|Directed by||Tobe Hooper|
|Produced by||Steven Bernhardt
Mark L. Lester
|Written by||Larry Block|
|Music by||John Beal|
|Edited by||Jack Hofstra|
|Distributed by||Universal Pictures|
|Box office||$7.8 million|
The Funhouse (also released as Carnival of Terror) is a 1981 American slasher film directed by Tobe Hooper, written by Larry Block and starring Elizabeth Berridge, Kevin Conway, William Finley, Cooper Huckabee, Miles Chapin, and Sylvia Miles. The film's plot concerns four teenagers who become trapped in a dark ride at a local carnival and are stalked by a deformed killer inside.
Released by Universal Pictures, the film was director Hooper's first major studio production after Eaten Alive (1977) and The Texas Chain Saw Massacre (1974). Upon its release on March 13, 1981, it has grossed $7.8 million and received mixed-positive reviews from critics.
A masked intruder attacks Amy as she showers (resembling the famous shower scene from Psycho). The attacker turns out to be her younger brother Joey, a horror movie buff, and his weapon is merely a fake knife. He has played the first of several practical jokes on her.
Against her father's wishes, teenager Amy visits a sleazy traveling carnival with her new boyfriend Buzz, her best friend Liz, and Liz's irresponsible boyfriend Richie. At the carnival, the four teens smoke marijuana, peep into a 21-and-over strip show, heckle fortune teller Madame Zena, visit the freaks-of-nature exhibit, and view a magic show.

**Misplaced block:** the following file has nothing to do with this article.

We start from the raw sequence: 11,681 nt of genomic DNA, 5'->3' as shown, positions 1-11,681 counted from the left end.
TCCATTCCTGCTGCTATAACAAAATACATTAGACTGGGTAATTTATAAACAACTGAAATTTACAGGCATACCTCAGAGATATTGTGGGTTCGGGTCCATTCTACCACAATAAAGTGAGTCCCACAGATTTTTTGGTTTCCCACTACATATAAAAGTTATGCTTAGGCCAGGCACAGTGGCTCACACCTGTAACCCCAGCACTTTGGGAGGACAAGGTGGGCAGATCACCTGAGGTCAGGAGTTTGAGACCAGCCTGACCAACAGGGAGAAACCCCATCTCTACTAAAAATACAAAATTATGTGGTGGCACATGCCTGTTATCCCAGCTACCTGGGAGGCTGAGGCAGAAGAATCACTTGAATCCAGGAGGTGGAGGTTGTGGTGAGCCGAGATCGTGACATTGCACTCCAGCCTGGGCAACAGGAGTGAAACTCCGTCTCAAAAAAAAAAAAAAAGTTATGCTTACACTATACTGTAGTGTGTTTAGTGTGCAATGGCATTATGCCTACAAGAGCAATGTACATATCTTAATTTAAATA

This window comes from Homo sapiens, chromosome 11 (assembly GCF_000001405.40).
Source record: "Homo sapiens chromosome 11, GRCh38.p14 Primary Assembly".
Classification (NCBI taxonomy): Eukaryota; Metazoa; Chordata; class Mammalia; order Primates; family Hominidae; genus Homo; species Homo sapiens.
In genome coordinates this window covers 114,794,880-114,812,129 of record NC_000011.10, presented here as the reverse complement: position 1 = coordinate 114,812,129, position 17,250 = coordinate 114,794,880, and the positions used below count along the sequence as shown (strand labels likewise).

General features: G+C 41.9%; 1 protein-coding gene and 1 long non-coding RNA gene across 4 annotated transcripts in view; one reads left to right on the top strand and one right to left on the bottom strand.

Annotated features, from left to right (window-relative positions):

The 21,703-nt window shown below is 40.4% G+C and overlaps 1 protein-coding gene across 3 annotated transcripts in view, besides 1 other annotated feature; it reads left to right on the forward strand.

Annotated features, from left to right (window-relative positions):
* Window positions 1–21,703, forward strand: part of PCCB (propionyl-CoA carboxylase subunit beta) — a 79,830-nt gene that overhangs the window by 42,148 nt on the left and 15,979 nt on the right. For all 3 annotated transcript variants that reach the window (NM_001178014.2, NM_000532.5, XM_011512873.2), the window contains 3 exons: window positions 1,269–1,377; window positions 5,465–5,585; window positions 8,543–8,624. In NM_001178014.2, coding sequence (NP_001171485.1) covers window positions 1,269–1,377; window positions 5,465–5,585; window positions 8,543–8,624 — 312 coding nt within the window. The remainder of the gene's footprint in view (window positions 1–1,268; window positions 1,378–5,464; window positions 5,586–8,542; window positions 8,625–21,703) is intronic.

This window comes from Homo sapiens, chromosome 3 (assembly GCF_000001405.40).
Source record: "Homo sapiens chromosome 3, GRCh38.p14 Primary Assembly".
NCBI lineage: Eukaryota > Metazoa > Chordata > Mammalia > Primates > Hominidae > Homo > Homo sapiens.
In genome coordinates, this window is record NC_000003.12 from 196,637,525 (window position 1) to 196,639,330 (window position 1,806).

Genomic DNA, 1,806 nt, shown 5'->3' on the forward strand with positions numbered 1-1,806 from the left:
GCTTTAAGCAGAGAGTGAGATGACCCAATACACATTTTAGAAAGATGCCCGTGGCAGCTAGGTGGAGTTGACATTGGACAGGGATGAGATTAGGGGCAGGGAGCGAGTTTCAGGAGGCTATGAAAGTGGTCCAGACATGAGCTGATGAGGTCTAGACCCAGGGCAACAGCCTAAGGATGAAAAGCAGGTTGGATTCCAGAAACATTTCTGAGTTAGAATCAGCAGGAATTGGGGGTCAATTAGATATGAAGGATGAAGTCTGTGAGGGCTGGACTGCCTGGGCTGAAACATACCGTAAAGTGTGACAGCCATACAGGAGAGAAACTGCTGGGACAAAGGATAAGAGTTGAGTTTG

Richie dares the group to spend the night in "The Funhouse", which is actually a dark ride. After the park closes, the teenagers settle down inside the ride, at which point they witness the ride assistant, a silent man in a Frankenstein's Monster mask, engage Zena as a prostitute. He experiences premature ejaculation, but despite his request Zena will not return her $100 fee. He murders her in a violent rage.
The teenagers try to leave, but find themselves locked inside the ride. As they attempt to escape, Richie secretly steals the money from the safe from which the masked assistant took Zena's fee. The ride's barker, Conrad Straker, discovers what his son Gunther Twibunt (the masked assistant) has done to Zena. Conrad also realizes that the money is missing. Thinking Gunther took it, he attacks him. Gunther's face is revealed to be gruesomely deformed with sharp protruding teeth, long white-thinning hair, and red eyes.
The teens see this, and Conrad realizes someone is watching after Richie's lighter falls on the floor from the ceiling he and the others were hiding in. Buzz figures that Richie has the money; he (Richie) insisted that he thought they were going to get out and that he would have split the money to the others. Despite Liz wanting to return the money, Buzz knows it's too late since they are now in danger. Conrad stalks the ride to eliminate any witnesses and heckles Gunther into a murderous rage. The teens soon armed themselves with the various ride props as weapons. Richie and Liz die by the hands of Conrad and (respectively) Gunther. Buzz kills Conrad, but is then killed by Gunther. During a showdown between Gunther and Amy in the funhouse's maintenance area, Gunther is electrocuted and crushed to death between two spinning gears.
As dawn breaks, a traumatized Amy emerges from the funhouse while the animatronic fat lady perched atop the ride laughs as she heads home.
- Elizabeth Berridge as Amy Harper